Both Zada and Siso were lauded for their actions by senior Air Force officers who praised them for their actions in defending the residents of Ashdod and their comrades on the Iron dome battery.

“It could have ended very differently without the resourcefulness of the technician who insisted on staying on the battery at great risk to his own life,” Air Force officials stated.


From Rome to Jerusalem

A priceless glass disc went from the hands of Roman tomb robbers to those of a Polish countess and Nazi troops before reaching the Israel Museum

The disc is one of the earliest objects found outside Israel to be illustrated with images linked to the Temple in Jerusalem. (photo credit: Israel Museum. Photographer: David Harris)

(Times of Israel – 3/19/12) – Before reaching its current home in a display case in Jerusalem, this small disc of glass and gold was buried in the catacombs beneath Rome 1,700 years ago, looted, kept in the castle of a Polish countess, stolen by Nazis, sold on the antiquities market in Vienna, tracked down and reclaimed by its previous owners and then purchased again.

In 70 CE, Roman legions destroyed the Temple in Jerusalem, taking Jewish captives and the Temple treasures back to the imperial capital. The image of the Temple’s seven-branched menorah was carved onto the Arch of Titus, built to celebrate the defeat of the Jews.

Two or three centuries later a Jew died in Rome and was buried in the catacombs, along with an image of that same menorah in gold leaf pressed between two round pieces of glass. The descendants of the exiles from Judea had come to use the image of the Temple’s candelabra to represent themselves.

The disc, 4.5 inches (11 centimeters) in diameter, was originally the base of a drinking glass, probably one used in a funeral banquet. The gold images, which also include lions and a Torah ark open to show three shelves of scrolls, make it one of the earliest objects found outside Israel to depict symbols associated with the Temple.

The Roman Jewish community that created it was a direct link to Jerusalem’s destruction, said James Snyder, the Israel Museum’s director: The city’s Jews, he said, were “the first community of the second Diaspora.”

Tomb robbers pried the disc from a stucco wall in the catacombs, and by the 1800s it had become part of a collection of antiquities and artwork amassed by Countess Isabella Dzialynska and kept at her castle in Goluchow, Poland.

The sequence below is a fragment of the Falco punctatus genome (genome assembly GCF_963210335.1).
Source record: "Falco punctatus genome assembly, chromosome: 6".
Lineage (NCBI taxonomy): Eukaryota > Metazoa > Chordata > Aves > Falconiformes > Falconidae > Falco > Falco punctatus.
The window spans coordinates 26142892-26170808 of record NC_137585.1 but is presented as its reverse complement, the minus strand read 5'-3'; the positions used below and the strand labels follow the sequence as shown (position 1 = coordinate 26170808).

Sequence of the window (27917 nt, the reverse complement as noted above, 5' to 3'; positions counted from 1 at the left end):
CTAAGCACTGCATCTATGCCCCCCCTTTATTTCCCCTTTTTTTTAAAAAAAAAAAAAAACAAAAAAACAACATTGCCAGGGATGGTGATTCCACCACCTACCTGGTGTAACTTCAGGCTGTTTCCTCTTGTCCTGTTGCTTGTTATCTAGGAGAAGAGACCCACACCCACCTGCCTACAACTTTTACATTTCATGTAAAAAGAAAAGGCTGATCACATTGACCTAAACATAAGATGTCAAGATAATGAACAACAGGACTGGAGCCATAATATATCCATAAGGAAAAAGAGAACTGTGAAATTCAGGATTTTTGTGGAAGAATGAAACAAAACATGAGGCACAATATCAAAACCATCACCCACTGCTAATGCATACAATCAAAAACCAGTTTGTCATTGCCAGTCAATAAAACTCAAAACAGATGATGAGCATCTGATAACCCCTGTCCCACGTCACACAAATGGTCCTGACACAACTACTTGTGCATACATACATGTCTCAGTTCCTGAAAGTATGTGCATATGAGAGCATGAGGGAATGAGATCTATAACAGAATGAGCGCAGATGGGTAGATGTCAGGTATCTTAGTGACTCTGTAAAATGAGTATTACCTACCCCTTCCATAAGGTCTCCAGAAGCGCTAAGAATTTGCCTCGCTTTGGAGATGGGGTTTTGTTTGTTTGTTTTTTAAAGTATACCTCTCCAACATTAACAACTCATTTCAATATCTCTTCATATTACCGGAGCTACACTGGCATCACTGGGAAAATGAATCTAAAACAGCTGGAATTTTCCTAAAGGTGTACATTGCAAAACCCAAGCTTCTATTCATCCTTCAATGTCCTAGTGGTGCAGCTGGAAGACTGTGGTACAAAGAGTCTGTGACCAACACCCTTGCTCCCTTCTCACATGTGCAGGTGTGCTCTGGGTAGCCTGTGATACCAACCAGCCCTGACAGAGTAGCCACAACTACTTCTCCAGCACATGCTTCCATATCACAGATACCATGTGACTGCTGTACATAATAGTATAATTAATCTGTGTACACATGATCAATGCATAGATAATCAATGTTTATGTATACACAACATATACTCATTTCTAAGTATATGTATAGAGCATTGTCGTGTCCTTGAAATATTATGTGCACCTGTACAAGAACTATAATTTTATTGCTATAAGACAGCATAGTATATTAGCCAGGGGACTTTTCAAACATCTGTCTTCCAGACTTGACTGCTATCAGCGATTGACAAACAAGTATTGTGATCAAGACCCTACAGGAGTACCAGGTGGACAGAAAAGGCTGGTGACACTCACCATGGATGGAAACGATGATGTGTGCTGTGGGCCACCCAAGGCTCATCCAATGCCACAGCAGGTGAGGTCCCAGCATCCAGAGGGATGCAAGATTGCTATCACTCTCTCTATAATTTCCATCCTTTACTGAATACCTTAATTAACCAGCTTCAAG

After the Nazis took Poland in 1939, they seized the collection and moved it to an Austrian castle, where it was looted after the German defeat. The pieces of the collection were scattered among museums and private collections around the world. In 1966, the disc surfaced on the open market in Vienna, where it was purchased and donated to the Israel Museum.

Two similar Roman discs from the Dzialynska collection were purchased for the museum at the same time. One of those was also decorated with Jewish symbols, including two menorahs, as well as an evocative inscription that appears to have been addressed to the person buried along with it: “Drink and live, Elares.”

The countess’s heirs spent years “scouring Germany and Austria” for the missing pieces of their lost collection after the war, Count Adam Zamoyski, her great-great-nephew, said in 2008. That was the year the Israel Museum restored all three glass discs to the family. The two with Jewish symbols, which Snyder referred to as “priceless,” were purchased a second time, and they remain on display.

Between 250,000 and 600,000 pieces of art looted by the Nazis during WWII have never been claimed.


100 year-old new immigrant says “aliyah makes you younger”

Moshe Lederman gives himself a special 100th birthday present — aliyah from Brazil. “I have met many thousands of new immigrants and one thing is common to all of them — whether you are 10 or 100, aliyah makes you younger.”

100-year-old Moshe Lederman

(Israel Hayom- 3/18/12) – Moshe Lederman is one of the oldest new immigrants in Israel. The former Brazilian celebrated his 100th birthday last month together with his family and friends, and then left them to fulfill his life-long dream of making aliyah to Israel.

“I am optimistic, full of energy and have a lot of plans for the future. I have always wanted to emigrate to Israel. I have happily fulfilled that dream and have been united with my children, grandchildren and great-grandchildren who are living in Israel,” the new immigrant told Israel Hayom on Saturday.

Lederman arrived in Israel on Friday from Brazil with the help of the Jewish Agency. “Even though I am an elderly person, I am sure I can still start a new life in Israel,” he said excitedly.

Jewish Agency Chairman Natan Sharansky congratulated Lederman and said, “I have met many thousands of new immigrants and one thing is common to all of them — whether you are 10 or 100, aliyah makes you younger.”

Moishe, as his family calls him, was born on Feb. 15, 1912, in Chelmno, Poland. He was the youngest child of Yakov and Leah Lederman and the brother of Fanny, Mayer and Paula. In 1930, at the age of 18, Lederman emigrated to Brazil and settled down in the northern city of Recife, Brazil’s fifth-largest city. The city was home to a small community of Jews from Poland, Russia, Romania and Serbia, including some of Lederman’s relatives.